Friedrich Nietzsche was one of a wealth of intellectuals, musicians and artists who found inspiration in the Swiss Alps. But it was barren ruggedness - rather than prettiness – that spawned some of his greatest works.
Sils Maria lies sprawled atop the Maloja Pass in Graubünden's Engadine region.
Here, a large stretch of lake, a sprinkling of villages and the sheer rock face of bare mountains towering over the expanse make for a very unique landscape.
In a letter Nietzsche once referred to it as being "heroic and idyllic". This is where the philosopher penned part of his widely acclaimed work, "Thus Spoke Zarathustra".
More than a century after the summers he spent there in the 1880's, the area has undergone relatively few changes. The philosopher rented a room in the two-floor whitewashed building, which at the time housed a little shop.
Nietzsche great walker
"Fortunately, you can't change mountains or lakes," says Joachim Kung, a Nietzsche scholar and the curator of the Nietzsche House in Sils Maria.
"Of course the area today is very touristy, but you can still find places where you can go for walks alone. Sils has also tried to keep away mass-tourism, so for instance, the parking lots have been put underground."
Nietzsche suffered from migraine headaches, nausea, poor eyesight and, later in his life, severe mental problems. But he was a great walker, and he firmly believed in the power of external conditions on the inner being.
"Remain seated as little as possible," he wrote in 'Ecce Homo'. "Put no trust in any thought that is not born in the open to the accompaniment of free bodily movement.
"Nor in one in which even the muscles do not celebrate a feast. All prejudices take their origins in the intestines, a sedentary life, as I have already said elsewhere, is the real sin against the Holy Spirit."
To Nietzsche, the Maloja area represented the ideal bridge between water and mountains. The Chasté peninsula, which juts into Lake Sils just a short walk from his house, was one of his favourite spots.
Persecuted by schoolchildren
Today, as at the end of the 19th century, the visitor can walk out to it and sit on the rocky shoreline, contemplating the peacefulness of the water and the dominating peaks that rise above it.
The people of Sils Maria who viewed Nietzsche with affectionate bemusement, told stories of Nietzsche being persecuted by mischievous schoolchildren when he came here on his many walks.
"The youngsters would see him walking by the lake and would put handfuls of pebbles into his umbrella," recounts Kung with a chuckle, "So when he later unknowingly opened it, he would be showered by tiny stones from the lakeshore!"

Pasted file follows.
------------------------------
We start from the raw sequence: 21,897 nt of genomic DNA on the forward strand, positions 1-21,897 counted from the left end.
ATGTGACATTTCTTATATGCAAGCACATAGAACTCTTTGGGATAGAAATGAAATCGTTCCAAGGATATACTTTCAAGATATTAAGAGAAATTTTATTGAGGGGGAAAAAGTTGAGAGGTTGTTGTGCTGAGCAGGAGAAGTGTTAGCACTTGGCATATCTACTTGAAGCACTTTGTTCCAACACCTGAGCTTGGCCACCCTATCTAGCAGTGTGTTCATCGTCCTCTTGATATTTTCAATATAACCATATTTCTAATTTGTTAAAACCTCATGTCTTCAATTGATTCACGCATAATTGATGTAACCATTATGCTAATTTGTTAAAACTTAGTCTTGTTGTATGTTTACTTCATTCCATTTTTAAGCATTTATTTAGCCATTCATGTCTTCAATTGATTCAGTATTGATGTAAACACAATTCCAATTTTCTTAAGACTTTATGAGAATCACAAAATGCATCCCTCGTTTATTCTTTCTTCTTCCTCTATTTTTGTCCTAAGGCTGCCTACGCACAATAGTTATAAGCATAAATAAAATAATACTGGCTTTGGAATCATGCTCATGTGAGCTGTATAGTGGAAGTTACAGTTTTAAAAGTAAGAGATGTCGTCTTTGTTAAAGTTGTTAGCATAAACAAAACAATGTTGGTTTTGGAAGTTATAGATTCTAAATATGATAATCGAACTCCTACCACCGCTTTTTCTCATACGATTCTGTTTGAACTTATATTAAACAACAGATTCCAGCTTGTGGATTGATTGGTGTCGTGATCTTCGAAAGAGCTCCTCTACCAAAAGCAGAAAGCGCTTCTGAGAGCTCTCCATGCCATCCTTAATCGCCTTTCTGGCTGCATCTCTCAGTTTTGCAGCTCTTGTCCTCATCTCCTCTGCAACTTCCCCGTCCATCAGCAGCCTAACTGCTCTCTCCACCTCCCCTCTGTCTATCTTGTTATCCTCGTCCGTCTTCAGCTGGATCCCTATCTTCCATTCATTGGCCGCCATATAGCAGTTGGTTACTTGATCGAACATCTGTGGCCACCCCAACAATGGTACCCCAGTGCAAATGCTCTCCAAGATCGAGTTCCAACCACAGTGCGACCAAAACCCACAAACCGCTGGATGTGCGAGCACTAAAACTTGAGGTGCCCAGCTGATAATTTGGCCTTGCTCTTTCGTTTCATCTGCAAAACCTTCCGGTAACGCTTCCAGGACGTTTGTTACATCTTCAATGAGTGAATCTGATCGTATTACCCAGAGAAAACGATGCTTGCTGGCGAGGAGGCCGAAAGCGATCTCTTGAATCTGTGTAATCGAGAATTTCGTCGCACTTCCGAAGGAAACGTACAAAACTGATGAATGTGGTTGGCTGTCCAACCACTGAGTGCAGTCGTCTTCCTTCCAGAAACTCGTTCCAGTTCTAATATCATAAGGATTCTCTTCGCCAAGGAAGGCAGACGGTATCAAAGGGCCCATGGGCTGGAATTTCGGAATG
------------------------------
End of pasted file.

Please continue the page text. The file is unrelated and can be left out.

What Nietzsche appreciated about the area was its uncultivated nature. To him it was a type of nature which man could feel a part of, but which he was unable to control.
He was also drawn by the dry, sunny climate, which was beneficial to his health - although the bitterly cold temperatures Sils Maria experiences even in summer caused him much suffering.
"It was seven degrees Celsius in his bedroom in the summer months," Kung explains, "and Nietzsche wrote to his mother begging her to send him socks and gloves."
It is in that very bedroom that one finds perhaps the most curious of Nietzsche's links to another great mind: the wooden desk at which the philosopher wrote his works looks out onto a modest chalet, partly hidden by trees.
What Nietzsche could not have known at the time, was that the young Jewish Dutch girl, Anne Frank, would spend two summers in that very chalet several decades later. It was her great-aunt's house.
"The funny thing is that one of the elderly ladies of the village recently decided to visit the Nietzsche Haus for the first time," says Kung.
Nietzsche death mask
"They hardly ever come to the museum, but this lady did, and she came across a poster - one of many we have here for exhibitions or talks being held - depicting Anne Frank. She immediately exclaimed that the girl had been one of her childhood playmates...but she had no idea of who Anne Frank was!"
The Nietzsche Haus displays manuscripts, letters, works and even the man's death mask.
But it mainly serves as a meeting place for Nietzschean scholars, offering them board and lodging, and organising discussions, debates and exhibitions immersed in the scenery that so inspired the great philosopher.
by Juliet Linley